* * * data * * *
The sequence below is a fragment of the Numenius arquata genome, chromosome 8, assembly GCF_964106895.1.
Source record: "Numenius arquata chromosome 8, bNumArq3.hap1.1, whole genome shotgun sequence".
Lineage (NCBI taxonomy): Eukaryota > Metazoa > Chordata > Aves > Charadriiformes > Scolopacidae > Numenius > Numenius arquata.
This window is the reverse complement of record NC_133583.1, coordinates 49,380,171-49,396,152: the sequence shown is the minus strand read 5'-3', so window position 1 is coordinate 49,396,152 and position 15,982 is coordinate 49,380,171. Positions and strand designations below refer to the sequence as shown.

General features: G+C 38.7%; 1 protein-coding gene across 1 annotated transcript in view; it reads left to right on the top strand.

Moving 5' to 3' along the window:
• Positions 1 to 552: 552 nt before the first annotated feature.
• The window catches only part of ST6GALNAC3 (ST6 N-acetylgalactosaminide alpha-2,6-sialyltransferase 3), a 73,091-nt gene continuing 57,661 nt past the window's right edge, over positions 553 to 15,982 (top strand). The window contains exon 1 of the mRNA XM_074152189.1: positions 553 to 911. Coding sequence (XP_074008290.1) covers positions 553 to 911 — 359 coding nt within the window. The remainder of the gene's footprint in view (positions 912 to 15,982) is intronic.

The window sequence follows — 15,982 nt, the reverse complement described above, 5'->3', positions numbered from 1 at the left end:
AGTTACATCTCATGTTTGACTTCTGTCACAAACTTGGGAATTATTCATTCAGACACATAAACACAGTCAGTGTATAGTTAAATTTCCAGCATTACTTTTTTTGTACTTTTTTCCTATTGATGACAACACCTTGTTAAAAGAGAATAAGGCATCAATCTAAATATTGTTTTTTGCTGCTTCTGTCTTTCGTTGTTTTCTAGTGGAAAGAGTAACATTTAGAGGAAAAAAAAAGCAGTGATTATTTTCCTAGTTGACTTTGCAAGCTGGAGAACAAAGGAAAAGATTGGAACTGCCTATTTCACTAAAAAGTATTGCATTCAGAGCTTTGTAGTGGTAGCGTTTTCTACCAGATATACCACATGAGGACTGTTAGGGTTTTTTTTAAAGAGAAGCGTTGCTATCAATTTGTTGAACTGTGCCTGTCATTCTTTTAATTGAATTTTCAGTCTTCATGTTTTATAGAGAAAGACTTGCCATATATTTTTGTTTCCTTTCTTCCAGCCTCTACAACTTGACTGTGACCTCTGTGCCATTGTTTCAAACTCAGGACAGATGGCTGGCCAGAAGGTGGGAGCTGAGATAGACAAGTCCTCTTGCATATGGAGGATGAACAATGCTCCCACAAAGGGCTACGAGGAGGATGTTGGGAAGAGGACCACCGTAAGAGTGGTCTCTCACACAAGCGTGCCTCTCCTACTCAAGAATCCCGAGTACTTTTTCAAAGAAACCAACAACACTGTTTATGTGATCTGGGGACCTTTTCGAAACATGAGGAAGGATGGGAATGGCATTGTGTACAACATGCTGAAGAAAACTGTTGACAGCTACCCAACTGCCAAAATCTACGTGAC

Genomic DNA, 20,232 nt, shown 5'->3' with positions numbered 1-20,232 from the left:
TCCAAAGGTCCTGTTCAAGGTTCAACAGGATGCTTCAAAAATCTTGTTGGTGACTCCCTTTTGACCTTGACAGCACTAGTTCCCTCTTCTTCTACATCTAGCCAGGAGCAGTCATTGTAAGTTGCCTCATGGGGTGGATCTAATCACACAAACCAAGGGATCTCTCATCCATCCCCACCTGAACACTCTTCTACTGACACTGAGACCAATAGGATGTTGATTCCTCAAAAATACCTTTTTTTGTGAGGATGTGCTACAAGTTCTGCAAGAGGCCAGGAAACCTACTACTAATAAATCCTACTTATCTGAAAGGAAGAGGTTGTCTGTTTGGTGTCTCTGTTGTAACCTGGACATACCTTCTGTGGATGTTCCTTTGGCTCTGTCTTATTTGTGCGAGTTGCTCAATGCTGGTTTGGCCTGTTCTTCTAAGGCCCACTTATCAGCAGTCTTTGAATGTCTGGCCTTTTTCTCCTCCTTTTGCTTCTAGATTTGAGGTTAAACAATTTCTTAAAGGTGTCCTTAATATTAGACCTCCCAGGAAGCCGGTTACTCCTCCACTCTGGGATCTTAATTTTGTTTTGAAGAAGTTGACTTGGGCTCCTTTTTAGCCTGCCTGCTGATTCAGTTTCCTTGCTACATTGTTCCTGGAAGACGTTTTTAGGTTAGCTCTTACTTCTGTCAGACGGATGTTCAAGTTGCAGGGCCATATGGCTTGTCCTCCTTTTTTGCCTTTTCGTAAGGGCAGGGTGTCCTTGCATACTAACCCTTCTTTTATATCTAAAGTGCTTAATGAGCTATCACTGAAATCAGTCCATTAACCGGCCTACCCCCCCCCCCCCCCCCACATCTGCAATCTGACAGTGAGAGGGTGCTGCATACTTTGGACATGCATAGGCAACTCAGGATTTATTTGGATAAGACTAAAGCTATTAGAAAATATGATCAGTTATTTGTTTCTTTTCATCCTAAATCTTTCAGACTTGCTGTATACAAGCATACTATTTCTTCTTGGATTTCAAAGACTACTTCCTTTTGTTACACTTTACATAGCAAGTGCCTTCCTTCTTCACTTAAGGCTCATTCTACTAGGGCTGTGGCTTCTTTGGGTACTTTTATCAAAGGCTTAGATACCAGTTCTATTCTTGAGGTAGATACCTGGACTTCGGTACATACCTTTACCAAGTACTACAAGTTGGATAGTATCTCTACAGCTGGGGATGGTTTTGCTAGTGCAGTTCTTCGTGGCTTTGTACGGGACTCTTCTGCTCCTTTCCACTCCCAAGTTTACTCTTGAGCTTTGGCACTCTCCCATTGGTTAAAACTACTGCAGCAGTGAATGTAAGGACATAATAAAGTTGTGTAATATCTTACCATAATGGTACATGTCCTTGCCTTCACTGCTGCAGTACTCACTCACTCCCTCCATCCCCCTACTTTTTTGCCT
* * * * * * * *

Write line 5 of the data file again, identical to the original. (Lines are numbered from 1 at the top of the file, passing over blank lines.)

General features: G+C 38.7%; 1 protein-coding gene across 1 annotated transcript in view; it reads left to right on the top strand.